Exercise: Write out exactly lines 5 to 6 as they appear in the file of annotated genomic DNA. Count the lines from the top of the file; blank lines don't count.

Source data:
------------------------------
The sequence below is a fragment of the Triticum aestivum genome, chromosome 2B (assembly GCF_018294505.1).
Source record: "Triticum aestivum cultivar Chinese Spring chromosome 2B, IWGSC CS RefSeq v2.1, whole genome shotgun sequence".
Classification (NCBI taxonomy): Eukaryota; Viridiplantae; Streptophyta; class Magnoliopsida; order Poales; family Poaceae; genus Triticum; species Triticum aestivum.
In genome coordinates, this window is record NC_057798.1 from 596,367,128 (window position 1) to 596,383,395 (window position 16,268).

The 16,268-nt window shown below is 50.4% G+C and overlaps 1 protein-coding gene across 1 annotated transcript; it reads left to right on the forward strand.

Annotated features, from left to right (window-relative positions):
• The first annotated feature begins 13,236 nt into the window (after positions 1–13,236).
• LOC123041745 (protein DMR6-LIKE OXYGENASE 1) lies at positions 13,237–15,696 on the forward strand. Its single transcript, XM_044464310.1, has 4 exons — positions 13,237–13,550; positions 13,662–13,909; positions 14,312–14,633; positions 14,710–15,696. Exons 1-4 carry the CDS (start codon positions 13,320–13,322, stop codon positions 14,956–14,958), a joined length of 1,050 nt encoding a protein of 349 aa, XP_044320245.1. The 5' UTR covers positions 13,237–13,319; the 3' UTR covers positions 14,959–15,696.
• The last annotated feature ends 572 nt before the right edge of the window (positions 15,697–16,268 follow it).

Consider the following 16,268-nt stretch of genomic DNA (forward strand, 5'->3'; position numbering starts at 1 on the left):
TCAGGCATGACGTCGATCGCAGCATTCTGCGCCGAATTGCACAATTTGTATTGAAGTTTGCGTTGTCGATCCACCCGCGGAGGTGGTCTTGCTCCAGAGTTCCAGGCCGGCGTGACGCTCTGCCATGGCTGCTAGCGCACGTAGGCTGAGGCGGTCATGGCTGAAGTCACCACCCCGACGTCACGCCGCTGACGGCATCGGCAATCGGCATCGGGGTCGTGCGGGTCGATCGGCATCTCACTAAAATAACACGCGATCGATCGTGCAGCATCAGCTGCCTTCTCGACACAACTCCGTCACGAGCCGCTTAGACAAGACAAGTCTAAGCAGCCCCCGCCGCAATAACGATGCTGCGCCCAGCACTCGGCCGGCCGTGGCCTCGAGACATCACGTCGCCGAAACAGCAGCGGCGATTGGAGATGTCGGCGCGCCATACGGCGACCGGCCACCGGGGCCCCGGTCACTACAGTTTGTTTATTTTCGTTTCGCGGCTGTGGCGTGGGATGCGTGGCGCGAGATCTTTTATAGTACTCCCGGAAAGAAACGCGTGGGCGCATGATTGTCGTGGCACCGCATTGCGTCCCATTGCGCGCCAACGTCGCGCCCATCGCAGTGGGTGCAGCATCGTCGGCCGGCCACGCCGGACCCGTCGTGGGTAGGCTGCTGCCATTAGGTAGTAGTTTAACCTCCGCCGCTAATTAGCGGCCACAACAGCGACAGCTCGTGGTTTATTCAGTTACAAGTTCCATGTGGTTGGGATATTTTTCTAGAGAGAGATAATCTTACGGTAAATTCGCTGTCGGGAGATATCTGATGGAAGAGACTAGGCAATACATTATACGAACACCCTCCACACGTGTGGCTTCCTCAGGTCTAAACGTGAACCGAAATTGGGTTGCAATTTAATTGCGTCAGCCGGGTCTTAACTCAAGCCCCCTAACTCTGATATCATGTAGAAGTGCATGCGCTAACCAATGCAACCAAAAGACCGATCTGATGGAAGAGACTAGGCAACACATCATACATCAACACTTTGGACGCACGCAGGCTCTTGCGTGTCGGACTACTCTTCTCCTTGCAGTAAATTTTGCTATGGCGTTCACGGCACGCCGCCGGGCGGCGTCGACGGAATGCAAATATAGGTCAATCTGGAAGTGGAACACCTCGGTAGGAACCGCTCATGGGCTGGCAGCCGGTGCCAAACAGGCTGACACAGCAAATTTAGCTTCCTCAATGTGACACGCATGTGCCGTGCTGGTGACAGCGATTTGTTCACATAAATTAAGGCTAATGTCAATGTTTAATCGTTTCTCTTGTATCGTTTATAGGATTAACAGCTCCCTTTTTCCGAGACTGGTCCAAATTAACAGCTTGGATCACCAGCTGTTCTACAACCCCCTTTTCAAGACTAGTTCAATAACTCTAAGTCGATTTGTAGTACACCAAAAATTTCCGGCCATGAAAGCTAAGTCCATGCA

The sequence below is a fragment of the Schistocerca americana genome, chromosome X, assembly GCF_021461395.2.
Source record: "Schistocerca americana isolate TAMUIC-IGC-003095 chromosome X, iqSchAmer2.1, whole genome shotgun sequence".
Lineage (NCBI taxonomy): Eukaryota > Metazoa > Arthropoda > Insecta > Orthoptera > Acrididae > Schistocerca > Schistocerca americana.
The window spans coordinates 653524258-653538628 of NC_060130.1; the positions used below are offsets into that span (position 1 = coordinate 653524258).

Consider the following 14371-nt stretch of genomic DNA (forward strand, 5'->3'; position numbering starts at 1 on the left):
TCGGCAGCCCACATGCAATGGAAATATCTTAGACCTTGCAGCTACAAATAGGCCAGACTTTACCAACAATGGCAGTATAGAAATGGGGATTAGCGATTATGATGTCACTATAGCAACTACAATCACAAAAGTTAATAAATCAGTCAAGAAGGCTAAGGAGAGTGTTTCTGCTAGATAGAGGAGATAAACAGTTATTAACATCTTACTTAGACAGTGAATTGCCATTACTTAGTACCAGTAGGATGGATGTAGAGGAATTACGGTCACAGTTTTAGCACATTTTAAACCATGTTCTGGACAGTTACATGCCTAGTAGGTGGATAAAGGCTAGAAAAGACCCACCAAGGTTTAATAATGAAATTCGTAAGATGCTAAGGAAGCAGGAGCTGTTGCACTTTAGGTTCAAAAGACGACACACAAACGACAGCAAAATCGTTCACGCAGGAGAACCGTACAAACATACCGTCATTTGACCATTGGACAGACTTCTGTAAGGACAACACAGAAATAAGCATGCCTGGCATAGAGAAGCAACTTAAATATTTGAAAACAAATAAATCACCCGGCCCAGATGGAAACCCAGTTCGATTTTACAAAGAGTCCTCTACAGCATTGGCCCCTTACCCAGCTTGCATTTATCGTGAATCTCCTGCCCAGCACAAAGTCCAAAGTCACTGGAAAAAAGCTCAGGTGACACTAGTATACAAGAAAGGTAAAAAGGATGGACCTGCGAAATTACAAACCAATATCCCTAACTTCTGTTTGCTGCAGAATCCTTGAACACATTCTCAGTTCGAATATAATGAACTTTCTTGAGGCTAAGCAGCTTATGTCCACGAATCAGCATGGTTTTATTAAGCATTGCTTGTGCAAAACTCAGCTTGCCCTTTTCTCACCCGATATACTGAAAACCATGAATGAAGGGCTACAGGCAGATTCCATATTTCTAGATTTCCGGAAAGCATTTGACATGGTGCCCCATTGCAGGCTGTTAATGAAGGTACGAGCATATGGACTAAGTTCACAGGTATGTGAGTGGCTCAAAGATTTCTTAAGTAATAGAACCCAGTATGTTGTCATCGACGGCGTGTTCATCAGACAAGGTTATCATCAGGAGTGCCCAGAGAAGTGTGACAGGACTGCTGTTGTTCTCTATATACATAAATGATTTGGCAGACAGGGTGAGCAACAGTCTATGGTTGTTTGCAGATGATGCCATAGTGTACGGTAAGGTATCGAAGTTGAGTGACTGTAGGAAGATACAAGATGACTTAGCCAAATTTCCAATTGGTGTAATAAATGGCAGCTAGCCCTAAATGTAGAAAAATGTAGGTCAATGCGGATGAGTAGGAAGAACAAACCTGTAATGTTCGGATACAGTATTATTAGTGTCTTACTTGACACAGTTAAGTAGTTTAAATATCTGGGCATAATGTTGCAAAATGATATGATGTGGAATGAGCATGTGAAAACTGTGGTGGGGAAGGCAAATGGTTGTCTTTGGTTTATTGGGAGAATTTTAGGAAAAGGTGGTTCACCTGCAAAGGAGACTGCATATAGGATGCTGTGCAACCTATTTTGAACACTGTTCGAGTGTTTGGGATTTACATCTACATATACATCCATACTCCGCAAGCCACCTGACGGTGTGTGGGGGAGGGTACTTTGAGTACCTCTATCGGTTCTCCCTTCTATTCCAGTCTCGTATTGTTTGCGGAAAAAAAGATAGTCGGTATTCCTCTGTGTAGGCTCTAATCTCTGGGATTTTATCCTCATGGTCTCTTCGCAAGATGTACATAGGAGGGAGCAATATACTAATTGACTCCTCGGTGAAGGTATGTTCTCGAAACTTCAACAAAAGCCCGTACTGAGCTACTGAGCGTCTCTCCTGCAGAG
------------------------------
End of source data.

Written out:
The 16,268-nt window shown below is 50.4% G+C and overlaps 1 protein-coding gene across 1 annotated transcript; it reads left to right on the forward strand.

Annotated features, from left to right (window-relative positions):